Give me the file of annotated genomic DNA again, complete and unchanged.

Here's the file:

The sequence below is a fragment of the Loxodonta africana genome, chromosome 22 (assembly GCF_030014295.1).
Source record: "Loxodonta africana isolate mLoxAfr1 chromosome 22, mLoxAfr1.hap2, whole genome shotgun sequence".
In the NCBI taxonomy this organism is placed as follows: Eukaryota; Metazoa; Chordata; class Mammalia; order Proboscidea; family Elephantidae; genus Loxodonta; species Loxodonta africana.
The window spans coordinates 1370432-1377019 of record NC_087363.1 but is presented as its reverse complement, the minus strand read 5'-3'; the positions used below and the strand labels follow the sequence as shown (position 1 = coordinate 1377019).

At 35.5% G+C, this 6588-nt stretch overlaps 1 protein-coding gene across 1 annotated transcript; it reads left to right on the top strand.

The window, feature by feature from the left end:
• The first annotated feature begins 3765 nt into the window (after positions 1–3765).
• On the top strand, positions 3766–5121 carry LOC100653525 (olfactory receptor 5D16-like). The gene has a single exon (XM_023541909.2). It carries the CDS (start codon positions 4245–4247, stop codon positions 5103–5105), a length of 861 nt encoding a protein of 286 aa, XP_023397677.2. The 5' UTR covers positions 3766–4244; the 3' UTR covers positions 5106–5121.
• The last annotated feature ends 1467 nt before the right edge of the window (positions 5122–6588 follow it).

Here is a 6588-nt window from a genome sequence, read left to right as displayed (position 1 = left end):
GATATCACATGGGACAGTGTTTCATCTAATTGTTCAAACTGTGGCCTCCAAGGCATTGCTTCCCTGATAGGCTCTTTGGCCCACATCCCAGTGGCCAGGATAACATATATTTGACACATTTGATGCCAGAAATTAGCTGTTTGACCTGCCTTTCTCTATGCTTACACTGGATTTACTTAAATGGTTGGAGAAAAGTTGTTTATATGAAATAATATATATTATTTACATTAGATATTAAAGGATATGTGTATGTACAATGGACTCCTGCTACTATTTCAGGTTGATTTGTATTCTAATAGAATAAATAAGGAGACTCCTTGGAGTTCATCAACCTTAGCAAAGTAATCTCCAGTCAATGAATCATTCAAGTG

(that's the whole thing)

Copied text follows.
The sequence below is a fragment of the Loxodonta africana genome, chromosome 22 (assembly GCF_030014295.1).
Source record: "Loxodonta africana isolate mLoxAfr1 chromosome 22, mLoxAfr1.hap2, whole genome shotgun sequence".
In the NCBI taxonomy this organism is placed as follows: Eukaryota; Metazoa; Chordata; class Mammalia; order Proboscidea; family Elephantidae; genus Loxodonta; species Loxodonta africana.
The window spans coordinates 1370432-1377019 of record NC_087363.1 but is presented as its reverse complement, the minus strand read 5'-3'; the positions used below and the strand labels follow the sequence as shown (position 1 = coordinate 1377019).

At 35.5% G+C, this 6588-nt stretch overlaps 1 protein-coding gene across 1 annotated transcript; it reads left to right on the top strand.

The window, feature by feature from the left end:
• The first annotated feature begins 3765 nt into the window (after positions 1–3765).
• On the top strand, positions 3766–5121 carry LOC100653525 (olfactory receptor 5D16-like). The gene has a single exon (XM_023541909.2). It carries the CDS (start codon positions 4245–4247, stop codon positions 5103–5105), a length of 861 nt encoding a protein of 286 aa, XP_023397677.2. The 5' UTR covers positions 3766–4244; the 3' UTR covers positions 5106–5121.
• The last annotated feature ends 1467 nt before the right edge of the window (positions 5122–6588 follow it).

Here is a 6588-nt window from a genome sequence, read left to right as displayed (position 1 = left end):
GATATCACATGGGACAGTGTTTCATCTAATTGTTCAAACTGTGGCCTCCAAGGCATTGCTTCCCTGATAGGCTCTTTGGCCCACATCCCAGTGGCCAGGATAACATATATTTGACACATTTGATGCCAGAAATTAGCTGTTTGACCTGCCTTTCTCTATGCTTACACTGGATTTACTTAAATGGTTGGAGAAAAGTTGTTTATATGAAATAATATATATTATTTACATTAGATATTAAAGGATATGTGTATGTACAATGGACTCCTGCTACTATTTCAGGTTGATTTGTATTCTAATAGAATAAATAAGGAGACTCCTTGGAGTTCATCAACCTTAGCAAAGTAATCTCCAGTCAATGAATCATTCAAGTG